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11/07/2019

Our Word is our Bond

Step aside super glue. AVMR take sticky to the next level.

It’s hard, it’s complex and there’s no wonder that many large-scale manufacturers are working hard to engineer it out of their products: bonding rubber to metal effectively – in a way that ensures a hard-wearing, long-lasting bond able to take high-stress applications in its stride – is as tough as it sounds. But while other suppliers seek workarounds and shortcuts, we at AVMR have the technology to do the job.

While rubber or another polymer does the hard work in an anti vibration system, sooner or later (most likely sooner) it has to meet the strong, metal (usually) frame onto which it is mounted. Generally speaking, while the metal component moves, the rubber element removes energy from this movement (or does it’s best to) and the other side of the system feels the benefit, with reduced vibrations.

Bonding rubber to metal is a specialist job. It’s possible to dodge it entirely or at least minimise the amount of trouble and expense spent on it. There are applications where the rubber is effectively ‘clamped’ between two components, literally holding the two sides apart, and – purely by the construction of the mount and the way that the rubber is moulded inside it – it is unable to ‘escape’. However, it is more common (and more useful in more applications) if the rubber is bonded to the metal.

The Sticking Point

Which is where things get hard. With most gluing tasks, the glue is connecting two finished products – two halves of a broken plate, for example. However, with our components the rubber product that you are bonding to metal doesn’t yet exist… That’s because the rubber needs to be moulded to the metal in addition to being bonded to the metal. And to ensure a good bond you need to prime it first.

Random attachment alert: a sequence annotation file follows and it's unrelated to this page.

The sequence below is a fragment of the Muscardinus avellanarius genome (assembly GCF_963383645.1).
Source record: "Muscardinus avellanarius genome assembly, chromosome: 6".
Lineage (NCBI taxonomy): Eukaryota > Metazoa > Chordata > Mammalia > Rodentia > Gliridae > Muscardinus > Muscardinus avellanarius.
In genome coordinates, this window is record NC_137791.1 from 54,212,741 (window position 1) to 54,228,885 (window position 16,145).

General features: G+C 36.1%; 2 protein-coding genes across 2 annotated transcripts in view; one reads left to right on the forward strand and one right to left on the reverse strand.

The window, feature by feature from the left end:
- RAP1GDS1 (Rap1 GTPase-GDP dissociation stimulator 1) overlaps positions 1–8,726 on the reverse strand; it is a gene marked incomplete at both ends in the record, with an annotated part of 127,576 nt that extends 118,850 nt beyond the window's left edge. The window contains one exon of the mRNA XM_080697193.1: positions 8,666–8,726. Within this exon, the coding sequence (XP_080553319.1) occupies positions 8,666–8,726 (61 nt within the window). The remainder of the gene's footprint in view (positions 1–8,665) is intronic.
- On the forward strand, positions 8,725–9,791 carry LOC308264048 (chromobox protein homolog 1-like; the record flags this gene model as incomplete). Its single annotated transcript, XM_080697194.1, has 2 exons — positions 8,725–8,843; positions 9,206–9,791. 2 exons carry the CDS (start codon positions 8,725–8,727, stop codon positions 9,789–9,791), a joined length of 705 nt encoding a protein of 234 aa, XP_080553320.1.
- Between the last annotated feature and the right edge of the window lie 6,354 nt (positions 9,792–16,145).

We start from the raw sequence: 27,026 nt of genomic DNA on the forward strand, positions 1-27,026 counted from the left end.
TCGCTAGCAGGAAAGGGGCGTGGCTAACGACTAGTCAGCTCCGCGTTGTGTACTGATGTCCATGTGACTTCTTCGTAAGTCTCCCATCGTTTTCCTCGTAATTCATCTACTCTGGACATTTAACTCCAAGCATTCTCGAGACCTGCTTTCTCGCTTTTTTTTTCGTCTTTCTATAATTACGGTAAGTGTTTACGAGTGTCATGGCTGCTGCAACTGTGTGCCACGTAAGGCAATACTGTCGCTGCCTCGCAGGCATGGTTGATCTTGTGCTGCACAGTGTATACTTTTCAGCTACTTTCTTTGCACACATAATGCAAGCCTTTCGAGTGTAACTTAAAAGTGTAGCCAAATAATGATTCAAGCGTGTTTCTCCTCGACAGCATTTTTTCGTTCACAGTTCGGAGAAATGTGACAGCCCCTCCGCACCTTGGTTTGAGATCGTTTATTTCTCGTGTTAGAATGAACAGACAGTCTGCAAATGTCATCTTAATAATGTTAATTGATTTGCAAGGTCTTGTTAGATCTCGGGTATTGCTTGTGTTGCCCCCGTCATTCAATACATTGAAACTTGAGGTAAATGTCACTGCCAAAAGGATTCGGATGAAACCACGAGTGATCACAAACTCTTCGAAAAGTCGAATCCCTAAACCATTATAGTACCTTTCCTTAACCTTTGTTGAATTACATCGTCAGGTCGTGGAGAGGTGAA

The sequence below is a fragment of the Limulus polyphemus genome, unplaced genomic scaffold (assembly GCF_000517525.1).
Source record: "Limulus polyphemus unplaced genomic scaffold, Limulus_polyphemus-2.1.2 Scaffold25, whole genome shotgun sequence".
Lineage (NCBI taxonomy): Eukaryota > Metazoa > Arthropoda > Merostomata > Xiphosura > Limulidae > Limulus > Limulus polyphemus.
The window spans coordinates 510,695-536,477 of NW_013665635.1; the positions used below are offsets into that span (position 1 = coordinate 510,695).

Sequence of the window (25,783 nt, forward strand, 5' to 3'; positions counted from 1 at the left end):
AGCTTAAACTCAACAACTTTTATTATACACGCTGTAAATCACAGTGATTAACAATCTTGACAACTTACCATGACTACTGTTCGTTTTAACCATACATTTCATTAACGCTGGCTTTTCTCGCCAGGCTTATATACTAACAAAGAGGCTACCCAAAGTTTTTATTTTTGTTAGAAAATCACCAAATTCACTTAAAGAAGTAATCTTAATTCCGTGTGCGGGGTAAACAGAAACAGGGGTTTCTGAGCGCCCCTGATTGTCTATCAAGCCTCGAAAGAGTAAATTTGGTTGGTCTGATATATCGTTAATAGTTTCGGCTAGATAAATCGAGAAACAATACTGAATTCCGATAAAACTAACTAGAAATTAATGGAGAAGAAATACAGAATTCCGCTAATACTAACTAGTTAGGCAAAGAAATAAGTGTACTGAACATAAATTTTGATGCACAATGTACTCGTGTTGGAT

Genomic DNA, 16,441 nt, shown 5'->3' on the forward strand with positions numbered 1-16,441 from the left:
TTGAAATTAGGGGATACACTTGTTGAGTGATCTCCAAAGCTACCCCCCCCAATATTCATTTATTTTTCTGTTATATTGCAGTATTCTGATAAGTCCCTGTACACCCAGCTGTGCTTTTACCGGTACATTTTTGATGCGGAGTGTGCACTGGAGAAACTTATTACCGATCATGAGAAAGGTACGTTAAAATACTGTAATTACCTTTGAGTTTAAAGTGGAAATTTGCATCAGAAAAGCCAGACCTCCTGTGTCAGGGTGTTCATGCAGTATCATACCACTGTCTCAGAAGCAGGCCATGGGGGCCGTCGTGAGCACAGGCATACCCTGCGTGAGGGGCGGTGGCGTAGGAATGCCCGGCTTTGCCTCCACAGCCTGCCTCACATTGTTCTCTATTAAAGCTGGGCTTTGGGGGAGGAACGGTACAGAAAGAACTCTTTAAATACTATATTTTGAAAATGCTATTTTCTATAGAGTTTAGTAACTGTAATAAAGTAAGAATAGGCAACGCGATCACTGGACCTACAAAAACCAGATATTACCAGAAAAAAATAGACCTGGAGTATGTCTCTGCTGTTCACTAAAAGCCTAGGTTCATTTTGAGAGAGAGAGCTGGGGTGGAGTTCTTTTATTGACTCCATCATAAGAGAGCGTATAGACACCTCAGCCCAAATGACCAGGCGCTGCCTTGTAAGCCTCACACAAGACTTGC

The primer is sprayed onto the metal to provide a topcoat that our bonding agent and rubber will love. The primer mechanically connects to the metal. That is to say – like fingers gripping a surface, like the tightening of a nut on a bolt – there is a mechanical ‘grip’ between the two elements. This gives us our solid base.

Rubber needs a chemical element in order to grip to this primer. That comes from our bonding agent which we spread onto the primer, place it in the mould and then introduce the rubber in a form that’s practically liquid. As it cures, the bonding agent chemically bonds the rubber to primer. Job done. So, what can go wrong?

Problems lie in the accurate placement of bonding agent. Much as over enthusiastic use of Airfix glue on that model plane tended to ruin the final results, so inaccurate use of bonding agents can ruin the job in hand. The bonding agent is actually stronger than the rubber itself and will play havoc with performance if it were to be in the wrong place at the wrong time. To achieve the precision required we use unique, bespoke 3D printed masks that are cut to ensure only the required surfaces get the treatment.

AVMR to the Rescue

It’s this next-level bonding that has seen us win custom from large-scale manufacturers who simply lack the skill or time to create the types of bond that they need and our process delivers, having engineered it out of their process to cut corners. And AVMR’s flexibility and customer service meant we were able to supply 25,000 flawless components just a few weeks later.

Some companies will use a single layer to save money (or simply don’t have the skill to provide anything more complex) but the best bonds require the greatest know-how. And they last the longest time. And that’s not just good for our customers in terms of maintenance and replacements, it’s better for the environment too.

So join us, go the extra mile and build the best with AVMR.

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